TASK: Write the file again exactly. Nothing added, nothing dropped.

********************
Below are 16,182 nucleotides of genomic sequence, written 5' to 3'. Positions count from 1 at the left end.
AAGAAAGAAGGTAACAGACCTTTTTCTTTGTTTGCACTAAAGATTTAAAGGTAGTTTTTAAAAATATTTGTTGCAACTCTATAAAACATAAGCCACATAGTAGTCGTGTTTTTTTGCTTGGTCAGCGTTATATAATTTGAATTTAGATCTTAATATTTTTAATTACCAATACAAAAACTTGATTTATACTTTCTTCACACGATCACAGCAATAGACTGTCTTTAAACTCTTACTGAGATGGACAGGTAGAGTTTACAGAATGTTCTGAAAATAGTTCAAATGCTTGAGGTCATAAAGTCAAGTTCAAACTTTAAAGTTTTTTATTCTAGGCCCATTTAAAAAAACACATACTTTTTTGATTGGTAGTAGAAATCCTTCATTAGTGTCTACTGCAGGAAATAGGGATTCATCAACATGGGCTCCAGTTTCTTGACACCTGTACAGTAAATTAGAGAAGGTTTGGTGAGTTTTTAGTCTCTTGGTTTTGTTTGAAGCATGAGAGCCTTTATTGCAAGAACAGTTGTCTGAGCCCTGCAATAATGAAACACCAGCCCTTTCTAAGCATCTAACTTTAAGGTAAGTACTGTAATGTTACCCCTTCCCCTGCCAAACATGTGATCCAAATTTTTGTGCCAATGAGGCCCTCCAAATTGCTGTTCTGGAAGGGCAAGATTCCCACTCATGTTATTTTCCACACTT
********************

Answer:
Below are 16,182 nucleotides of genomic sequence, written 5' to 3'. Positions count from 1 at the left end.
AAGAAAGAAGGTAACAGACCTTTTTCTTTGTTTGCACTAAAGATTTAAAGGTAGTTTTTAAAAATATTTGTTGCAACTCTATAAAACATAAGCCACATAGTAGTCGTGTTTTTTTGCTTGGTCAGCGTTATATAATTTGAATTTAGATCTTAATATTTTTAATTACCAATACAAAAACTTGATTTATACTTTCTTCACACGATCACAGCAATAGACTGTCTTTAAACTCTTACTGAGATGGACAGGTAGAGTTTACAGAATGTTCTGAAAATAGTTCAAATGCTTGAGGTCATAAAGTCAAGTTCAAACTTTAAAGTTTTTTATTCTAGGCCCATTTAAAAAAACACATACTTTTTTGATTGGTAGTAGAAATCCTTCATTAGTGTCTACTGCAGGAAATAGGGATTCATCAACATGGGCTCCAGTTTCTTGACACCTGTACAGTAAATTAGAGAAGGTTTGGTGAGTTTTTAGTCTCTTGGTTTTGTTTGAAGCATGAGAGCCTTTATTGCAAGAACAGTTGTCTGAGCCCTGCAATAATGAAACACCAGCCCTTTCTAAGCATCTAACTTTAAGGTAAGTACTGTAATGTTACCCCTTCCCCTGCCAAACATGTGATCCAAATTTTTGTGCCAATGAGGCCCTCCAAATTGCTGTTCTGGAAGGGCAAGATTCCCACTCATGTTATTTTCCACACTT